Once upon a time, fairytales were your favorite reading matter.
You were thrilled with stories of nasty gnomes, ogres and dragon-slaying heroes. There were princesses, castles and white horses in those tales, as well as magic, witches and mayhem. Some of those stories from your childhood had happy endings, but just as many finished in gleeful darkness.
And then you grew up. Princesses got divorced, ogres were in the next lane on the highway, and your stories became much, much more real. So maybe it’s time to read Blasphemy, an anthology of short stories by Northwest scribe Sherman Alexie.
Cousins, it’s been said, are friends we happen to be related to, and with a relationship like that, it’s natural to want to do everything for a cousin who needs us. But in “Cry Cry Cry,” a cousin from the Rez asks for love, support and secrecy.
He only gets two of the above.
In “The Toughest Indian in the World,” the narrator of the story says he always helps Indian hitchhikers. When he picks up one scarred money-fighter standing on the side of the road, he learns that even tough guys have vulnerable sides and picking up hitchhikers isn’t such a good thing sometimes.
Becoming a parent to your parent is something many of us face, but it’s particularly hard when Dad is an alcoholic, diabetic Indian with kidney damage. Add to that, old head trauma from babyhood, and one man is overwhelmed in “War Dances.”
Everyone agrees that getting an education is important to one’s future success. In “Indian Education,” going to school is a struggle for one young Indian boy—not because of what’s taught in the classroom, but because of what happens in it.
And in “The Approximate Size of My Favorite Tumor,” a man and his estranged wife learn that keeping one another laughing may put life back into their marriage, even as one of them is dying.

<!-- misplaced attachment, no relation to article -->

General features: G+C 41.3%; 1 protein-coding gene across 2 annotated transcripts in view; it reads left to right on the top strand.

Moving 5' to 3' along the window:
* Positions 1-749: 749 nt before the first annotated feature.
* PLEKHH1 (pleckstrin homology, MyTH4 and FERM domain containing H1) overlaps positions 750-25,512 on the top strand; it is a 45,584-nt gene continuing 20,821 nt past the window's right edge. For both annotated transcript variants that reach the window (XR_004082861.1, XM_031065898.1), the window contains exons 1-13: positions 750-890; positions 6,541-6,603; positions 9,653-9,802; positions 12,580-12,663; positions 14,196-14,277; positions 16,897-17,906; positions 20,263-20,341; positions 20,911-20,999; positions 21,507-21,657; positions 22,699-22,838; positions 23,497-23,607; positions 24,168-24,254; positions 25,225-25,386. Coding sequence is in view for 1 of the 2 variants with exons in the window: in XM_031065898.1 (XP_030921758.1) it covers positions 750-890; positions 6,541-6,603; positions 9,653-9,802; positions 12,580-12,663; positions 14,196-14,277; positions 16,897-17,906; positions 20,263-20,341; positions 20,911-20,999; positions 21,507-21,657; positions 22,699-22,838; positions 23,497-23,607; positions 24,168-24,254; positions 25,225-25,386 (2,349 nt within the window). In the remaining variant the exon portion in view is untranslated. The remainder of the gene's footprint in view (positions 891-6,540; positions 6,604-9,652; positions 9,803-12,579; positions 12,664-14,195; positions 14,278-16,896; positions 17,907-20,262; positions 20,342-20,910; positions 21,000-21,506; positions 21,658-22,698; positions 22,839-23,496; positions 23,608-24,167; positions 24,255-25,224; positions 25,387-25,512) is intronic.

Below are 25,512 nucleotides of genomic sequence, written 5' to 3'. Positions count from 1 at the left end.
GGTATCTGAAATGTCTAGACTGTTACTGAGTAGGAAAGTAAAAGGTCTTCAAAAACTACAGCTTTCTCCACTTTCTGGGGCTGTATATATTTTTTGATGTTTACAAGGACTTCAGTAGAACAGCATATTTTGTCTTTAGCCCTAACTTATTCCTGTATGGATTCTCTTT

I’ve often said that Alexie’s writing is an acquired taste. His stories aren’t always easy to digest, but Blasphemy is a chance to sample Alexie, small bite by small bite, until you’ve got a good appetite built up.
What’s unusual about these short works is they don’t begin or end as do most tales. Stories sometimes start in the middle of a thought, and they often exit that way. In between, there’s melancholy and sadness, wry observations and get-you-thinking commentary—sentiments that make you feel as though you’ve secretly been run over by a steamroller.
The stories here—some new, some classic—also include humor that pounces on its readers without warning, and some sudden, brief lightheartedness amid pathos. Then, as if to reassure us that it’s only fiction, this book ends with a sad smile.
If you’re an Alexie fan already, here’s something you’ll be proud to put on your bookshelf. If you’re new to this author, take your time with it, savor each story, and let them hit you slowly. Like life in general, Blasphemy isn’t always happily ever after.
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